Last weekend under the floodlights of Marina Bay, Michael Schumacher locked up his breaks going into Turn 14 and careered into the back of Jean-Eric Vergne, instantly ending his race.
Following the race, Schumacher received a 10 place grid penalty for next weekend’s Japanese Grand Prix, which seems a little harsh for an accident, so what should be done to drivers who make silly mistakes?
Schumacher and Vergne’s incident was a daft mistake on Schumacher’s part, but once his brakes were locked up there wasn’t really a lot he could do to avoid running into the back of Vergne. I was impressed with the sportsmanship Vergne showed when he dealt with it, and as he said, there’s no point getting angry over it, it wouldn’t change anything.
I think a 10 place grid penalty was far too harsh, especially when you consider the amount of stupid mistakes Pastor Maldonado’s made and has only gone on to receive 5 place grid penalties.
For daft mistakes, which I constitute as one a driver could have easily avoided, by slowing down or moving out of the way, they could be handed a 3 place grid penalty.
I think for mistakes which end the race of another driver, there should be more serious consequences, such as knocking their finishing position down by two or three places.
We’ve seen drivers such as Pastor Maldonado continuously make silly mistakes, which makes many people wonder how on earth he deserves a drive in Formula 1.
What can be done to try and make F1 drivers make less stupid mistakes.
We’ve seen Maldonado make mistake after mistake over the past two years, with many drivers stating that he doesn’t learn from his mistakes.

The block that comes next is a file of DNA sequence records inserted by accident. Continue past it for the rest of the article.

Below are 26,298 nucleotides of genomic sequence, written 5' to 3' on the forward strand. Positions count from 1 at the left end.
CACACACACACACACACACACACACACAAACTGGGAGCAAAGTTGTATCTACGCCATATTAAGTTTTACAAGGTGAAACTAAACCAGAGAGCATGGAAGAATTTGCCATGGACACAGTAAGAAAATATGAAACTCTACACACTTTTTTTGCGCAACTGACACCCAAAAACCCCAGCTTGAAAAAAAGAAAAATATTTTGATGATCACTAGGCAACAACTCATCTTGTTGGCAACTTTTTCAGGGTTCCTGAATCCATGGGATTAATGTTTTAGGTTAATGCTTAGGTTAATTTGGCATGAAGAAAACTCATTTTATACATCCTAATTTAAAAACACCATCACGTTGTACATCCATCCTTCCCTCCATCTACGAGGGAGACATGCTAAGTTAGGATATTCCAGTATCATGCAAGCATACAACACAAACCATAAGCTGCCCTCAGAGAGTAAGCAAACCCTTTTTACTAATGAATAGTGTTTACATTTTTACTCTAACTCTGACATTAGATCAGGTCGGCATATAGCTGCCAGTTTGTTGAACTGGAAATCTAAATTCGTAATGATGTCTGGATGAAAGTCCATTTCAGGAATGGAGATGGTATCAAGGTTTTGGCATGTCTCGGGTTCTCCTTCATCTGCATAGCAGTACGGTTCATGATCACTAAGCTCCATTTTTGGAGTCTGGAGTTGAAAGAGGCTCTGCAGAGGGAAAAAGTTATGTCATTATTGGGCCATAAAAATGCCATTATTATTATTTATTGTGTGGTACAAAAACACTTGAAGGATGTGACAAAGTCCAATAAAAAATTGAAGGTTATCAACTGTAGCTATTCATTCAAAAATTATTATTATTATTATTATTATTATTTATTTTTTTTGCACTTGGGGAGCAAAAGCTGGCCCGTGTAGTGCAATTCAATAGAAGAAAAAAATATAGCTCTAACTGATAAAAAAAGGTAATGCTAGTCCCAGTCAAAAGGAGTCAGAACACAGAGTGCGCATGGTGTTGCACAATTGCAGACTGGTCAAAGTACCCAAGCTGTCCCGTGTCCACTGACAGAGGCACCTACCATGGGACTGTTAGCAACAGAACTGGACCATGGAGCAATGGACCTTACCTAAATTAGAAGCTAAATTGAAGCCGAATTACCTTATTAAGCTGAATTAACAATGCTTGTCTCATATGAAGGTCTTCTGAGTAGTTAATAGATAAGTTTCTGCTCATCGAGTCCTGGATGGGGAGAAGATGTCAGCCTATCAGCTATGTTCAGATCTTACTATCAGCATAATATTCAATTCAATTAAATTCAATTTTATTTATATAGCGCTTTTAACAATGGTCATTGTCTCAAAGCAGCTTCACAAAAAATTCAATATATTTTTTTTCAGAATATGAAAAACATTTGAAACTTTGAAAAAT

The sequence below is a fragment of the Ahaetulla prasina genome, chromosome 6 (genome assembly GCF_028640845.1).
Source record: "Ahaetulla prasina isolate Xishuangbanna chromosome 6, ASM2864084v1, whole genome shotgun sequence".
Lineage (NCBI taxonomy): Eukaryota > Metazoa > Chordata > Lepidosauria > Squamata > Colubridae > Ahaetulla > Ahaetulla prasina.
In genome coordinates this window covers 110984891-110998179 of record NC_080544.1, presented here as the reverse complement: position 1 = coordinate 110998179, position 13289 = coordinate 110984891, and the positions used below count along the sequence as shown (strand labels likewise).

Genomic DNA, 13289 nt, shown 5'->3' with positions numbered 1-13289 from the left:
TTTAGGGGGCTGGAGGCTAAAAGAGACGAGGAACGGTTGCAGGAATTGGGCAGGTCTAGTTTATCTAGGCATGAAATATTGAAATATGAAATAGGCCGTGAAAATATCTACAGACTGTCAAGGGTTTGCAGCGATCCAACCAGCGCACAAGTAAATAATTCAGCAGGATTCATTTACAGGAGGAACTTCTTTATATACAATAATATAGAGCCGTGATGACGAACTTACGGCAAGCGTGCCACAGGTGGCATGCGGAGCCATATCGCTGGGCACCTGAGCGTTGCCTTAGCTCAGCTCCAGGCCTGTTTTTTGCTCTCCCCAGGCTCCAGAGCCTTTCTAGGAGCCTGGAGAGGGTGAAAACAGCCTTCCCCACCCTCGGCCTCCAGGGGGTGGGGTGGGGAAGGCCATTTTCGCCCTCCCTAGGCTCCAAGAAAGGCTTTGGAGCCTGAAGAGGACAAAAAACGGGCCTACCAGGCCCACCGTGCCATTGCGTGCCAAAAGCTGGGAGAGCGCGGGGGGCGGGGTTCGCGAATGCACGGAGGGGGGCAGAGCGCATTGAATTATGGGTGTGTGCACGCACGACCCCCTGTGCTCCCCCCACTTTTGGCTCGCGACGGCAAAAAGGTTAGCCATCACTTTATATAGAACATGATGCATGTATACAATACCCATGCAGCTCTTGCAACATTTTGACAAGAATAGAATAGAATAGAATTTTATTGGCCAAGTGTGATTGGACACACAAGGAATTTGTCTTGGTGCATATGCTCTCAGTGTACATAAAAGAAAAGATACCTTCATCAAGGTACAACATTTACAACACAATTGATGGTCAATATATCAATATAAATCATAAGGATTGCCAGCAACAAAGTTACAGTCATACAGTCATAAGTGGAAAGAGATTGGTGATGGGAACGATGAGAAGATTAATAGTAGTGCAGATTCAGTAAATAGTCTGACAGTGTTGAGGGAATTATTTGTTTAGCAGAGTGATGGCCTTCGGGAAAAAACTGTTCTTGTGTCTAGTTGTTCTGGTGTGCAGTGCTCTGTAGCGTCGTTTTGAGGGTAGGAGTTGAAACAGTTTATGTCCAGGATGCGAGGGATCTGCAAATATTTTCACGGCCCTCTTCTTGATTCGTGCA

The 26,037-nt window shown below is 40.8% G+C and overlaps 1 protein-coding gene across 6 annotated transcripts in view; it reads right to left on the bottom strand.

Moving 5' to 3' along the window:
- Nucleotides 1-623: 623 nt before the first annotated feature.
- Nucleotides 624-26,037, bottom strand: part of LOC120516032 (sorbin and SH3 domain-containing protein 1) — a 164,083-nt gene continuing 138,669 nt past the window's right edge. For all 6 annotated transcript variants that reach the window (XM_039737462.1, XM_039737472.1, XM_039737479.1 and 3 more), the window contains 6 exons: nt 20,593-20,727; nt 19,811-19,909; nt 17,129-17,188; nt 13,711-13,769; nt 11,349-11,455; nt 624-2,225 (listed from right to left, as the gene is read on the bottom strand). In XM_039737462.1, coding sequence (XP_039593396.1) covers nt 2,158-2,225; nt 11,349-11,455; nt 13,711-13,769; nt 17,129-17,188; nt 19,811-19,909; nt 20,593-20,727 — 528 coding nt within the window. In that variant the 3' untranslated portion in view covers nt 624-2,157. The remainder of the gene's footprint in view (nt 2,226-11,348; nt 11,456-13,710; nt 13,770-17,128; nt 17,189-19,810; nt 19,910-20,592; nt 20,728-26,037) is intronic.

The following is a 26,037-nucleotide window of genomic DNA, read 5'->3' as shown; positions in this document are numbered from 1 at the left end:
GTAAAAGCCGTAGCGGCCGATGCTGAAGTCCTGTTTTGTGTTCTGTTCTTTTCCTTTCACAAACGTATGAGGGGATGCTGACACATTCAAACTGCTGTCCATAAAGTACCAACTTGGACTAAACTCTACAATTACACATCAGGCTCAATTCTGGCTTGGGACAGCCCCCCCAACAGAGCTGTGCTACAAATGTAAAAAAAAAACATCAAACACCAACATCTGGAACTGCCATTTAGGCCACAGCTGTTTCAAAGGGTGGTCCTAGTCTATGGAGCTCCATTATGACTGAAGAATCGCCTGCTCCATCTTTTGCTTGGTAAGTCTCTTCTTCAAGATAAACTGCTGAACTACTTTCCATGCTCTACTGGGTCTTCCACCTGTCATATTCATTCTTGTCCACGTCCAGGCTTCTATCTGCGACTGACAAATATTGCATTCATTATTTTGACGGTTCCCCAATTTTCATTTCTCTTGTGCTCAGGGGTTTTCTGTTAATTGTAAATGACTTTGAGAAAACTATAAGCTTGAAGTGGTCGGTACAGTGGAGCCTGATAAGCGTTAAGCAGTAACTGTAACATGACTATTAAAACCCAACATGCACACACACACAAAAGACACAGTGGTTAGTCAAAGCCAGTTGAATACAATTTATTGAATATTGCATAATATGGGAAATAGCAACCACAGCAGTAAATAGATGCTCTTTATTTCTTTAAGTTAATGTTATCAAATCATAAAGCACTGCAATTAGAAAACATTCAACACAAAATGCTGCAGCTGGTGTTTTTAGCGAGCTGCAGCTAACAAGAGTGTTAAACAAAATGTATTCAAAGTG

At the moment steward inconsistency means that drivers don’t really know what the consequences of their actions could be. It could be anything from a grid drop for the next race, or a post-race 20 second time penalty, which may not even make a difference to their finishing position, or they may get away with it entirely.
In the UK when we take our driving test, we have a score card and if we make one serious mistake (known as a major) we automatically fail the test and we are allowed 15 ‘minor’ mistakes before we fail the test.
Perhaps a similar thing can be implemented in Formula 1?
Drivers would be given a ‘report card’ as such, and over the season any reprimands or penalties they are given would be marked on as ‘minor’ or ‘major’ mistakes.
A major mistake would be something extremely dangerous, serious or deliberate, such as Pastor Maldonado’s move across Lewis Hamilton at last year’s Belgian Grand Prix. Drivers would be allowed two of these before they started to receive race bans or even a year long ban from the sport.
Minor mistakes would be the kinds of things we usually see drive through penalties or grid drops for, such as Schumacher and Vergne’s incident. Drivers would be allowed a certain number of these, for example 10 minors over a season. If they reached 10 minors, they could then be reviewed for a race ban or large fine for making too many silly mistakes.
This isn’t instead of drivers receiving penalties, it’s alongside it to keep a tab on which drivers are continuing to make silly mistakes and ensure they are penalised correctly.
Formula 1 is supposedly the pinnacle of motorsport, and while drivers are only human and will of course make mistakes occasionally, we shouldn’t be seeing drivers making the same mistakes race upon race.
I would like to thank Rosie for her continued support in the Official Merchandise blog by contributing some fantastic work to share; these joint articles provide me to compare opinion between two seasoned Formula 1 followers for the enjoyment of you the readers.
To follow Rosie’s fantastic blog please visit:http://www.niawm.co.uk/
To follow her on Twitter: @Rosie_Niawm